According to various embodiments, is provided a system and method to simply and yet positively indicate to the user a change in position of body parts, such as spinal vertebrae segments, from that identified in a stored image scan, such as from an MRI or CAT scan, and provide a method to realign those body parts to correspond with a previously stored image or the image to correspond with the actual current position of the body parts.
According to various embodiments, is provided a system or method for allowing a fiducial array or reference arc that is removable from a location rigidly fixed to a body part and replaceable back in that precise location.
According to various embodiments, is provided a system and method for positively generating a display of instruments and surgical implants, such as, for example screws and rods, placed percutaneously in a patient using image-guided surgical methods and techniques.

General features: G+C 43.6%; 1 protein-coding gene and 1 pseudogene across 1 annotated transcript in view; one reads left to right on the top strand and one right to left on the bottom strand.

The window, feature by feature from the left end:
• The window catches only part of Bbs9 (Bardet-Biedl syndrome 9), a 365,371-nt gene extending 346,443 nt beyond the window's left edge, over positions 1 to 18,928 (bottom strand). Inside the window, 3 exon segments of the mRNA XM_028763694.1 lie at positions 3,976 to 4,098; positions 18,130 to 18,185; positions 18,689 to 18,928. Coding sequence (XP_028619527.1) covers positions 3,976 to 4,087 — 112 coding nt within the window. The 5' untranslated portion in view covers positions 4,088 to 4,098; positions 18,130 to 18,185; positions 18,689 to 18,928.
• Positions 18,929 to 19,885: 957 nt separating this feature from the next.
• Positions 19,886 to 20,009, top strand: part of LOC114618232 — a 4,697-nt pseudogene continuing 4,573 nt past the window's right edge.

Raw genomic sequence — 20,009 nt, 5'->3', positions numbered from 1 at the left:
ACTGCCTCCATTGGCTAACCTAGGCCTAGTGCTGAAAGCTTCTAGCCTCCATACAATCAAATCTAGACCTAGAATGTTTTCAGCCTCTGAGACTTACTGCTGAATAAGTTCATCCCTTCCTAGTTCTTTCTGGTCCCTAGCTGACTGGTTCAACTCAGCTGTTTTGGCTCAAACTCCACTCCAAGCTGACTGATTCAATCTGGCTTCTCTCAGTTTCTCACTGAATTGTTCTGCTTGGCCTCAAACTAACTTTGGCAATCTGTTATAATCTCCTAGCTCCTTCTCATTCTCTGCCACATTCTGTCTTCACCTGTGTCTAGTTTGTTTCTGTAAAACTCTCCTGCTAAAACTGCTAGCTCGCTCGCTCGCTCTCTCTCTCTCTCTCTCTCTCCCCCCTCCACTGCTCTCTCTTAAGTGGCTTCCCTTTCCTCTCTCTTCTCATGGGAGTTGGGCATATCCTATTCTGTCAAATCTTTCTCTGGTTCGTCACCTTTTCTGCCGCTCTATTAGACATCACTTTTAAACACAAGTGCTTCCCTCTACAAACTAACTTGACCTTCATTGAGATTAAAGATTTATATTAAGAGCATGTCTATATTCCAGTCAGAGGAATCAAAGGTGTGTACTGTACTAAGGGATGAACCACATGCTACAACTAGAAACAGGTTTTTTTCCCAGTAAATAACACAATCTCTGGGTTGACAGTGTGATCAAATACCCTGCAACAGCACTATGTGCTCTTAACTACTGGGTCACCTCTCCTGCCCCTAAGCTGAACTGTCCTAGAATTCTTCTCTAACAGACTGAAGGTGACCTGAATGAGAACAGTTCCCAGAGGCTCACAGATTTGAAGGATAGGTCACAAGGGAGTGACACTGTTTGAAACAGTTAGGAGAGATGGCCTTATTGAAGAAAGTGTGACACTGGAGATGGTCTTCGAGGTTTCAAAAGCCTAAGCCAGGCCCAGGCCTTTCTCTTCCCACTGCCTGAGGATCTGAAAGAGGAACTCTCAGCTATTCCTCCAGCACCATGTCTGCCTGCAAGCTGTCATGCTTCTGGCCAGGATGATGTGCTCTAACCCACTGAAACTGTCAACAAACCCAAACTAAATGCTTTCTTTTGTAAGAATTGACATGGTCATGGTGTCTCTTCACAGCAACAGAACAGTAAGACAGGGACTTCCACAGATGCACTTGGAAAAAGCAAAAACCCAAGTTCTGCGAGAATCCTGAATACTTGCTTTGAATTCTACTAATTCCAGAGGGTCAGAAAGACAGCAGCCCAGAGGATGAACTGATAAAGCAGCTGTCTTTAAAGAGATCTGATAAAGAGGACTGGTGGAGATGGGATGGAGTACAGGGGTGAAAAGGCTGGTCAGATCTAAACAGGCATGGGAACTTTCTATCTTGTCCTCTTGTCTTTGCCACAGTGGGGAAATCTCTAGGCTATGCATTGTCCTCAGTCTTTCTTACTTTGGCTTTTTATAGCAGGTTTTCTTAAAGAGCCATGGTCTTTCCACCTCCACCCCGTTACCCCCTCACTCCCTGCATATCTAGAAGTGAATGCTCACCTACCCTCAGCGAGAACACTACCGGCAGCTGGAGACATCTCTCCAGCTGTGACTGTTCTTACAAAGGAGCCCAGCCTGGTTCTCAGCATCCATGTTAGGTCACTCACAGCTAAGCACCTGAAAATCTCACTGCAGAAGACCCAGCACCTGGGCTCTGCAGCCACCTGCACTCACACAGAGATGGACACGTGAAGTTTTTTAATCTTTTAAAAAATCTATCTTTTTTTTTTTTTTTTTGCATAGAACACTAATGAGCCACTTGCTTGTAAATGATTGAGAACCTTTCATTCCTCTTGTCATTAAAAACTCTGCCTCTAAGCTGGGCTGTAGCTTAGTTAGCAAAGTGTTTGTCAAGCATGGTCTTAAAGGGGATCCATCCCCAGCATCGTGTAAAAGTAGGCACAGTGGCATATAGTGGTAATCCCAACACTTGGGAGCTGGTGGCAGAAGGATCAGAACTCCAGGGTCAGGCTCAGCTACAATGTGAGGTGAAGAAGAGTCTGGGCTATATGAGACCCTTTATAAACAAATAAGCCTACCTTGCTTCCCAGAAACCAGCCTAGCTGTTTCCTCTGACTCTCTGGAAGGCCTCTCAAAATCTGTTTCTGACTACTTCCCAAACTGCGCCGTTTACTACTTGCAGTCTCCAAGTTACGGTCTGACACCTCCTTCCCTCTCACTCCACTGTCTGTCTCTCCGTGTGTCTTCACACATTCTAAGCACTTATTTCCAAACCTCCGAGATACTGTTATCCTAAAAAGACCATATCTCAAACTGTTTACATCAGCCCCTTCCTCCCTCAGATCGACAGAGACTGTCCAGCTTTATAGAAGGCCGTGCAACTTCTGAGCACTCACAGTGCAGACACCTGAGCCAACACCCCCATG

According to various embodiments, is provided a percutaneous reference array and fiducial array, as described herein, to be used to register and track the position of the vertebrae for the purposes of targeting a radiation dose to a diseased portion of said vertebrae using a traditional radiosurgical technique.
Additional application of the teachings will be set forth in part in the description which follows, and in part will be obvious from the description, or may be learned by practice of the teaching. The applications of the teachings will be realized and attained by means of the elements and combinations particularly pointed out in this description.
It is to be understood that both the foregoing general description and the following detailed description are exemplary and explanatory only and are not restrictive.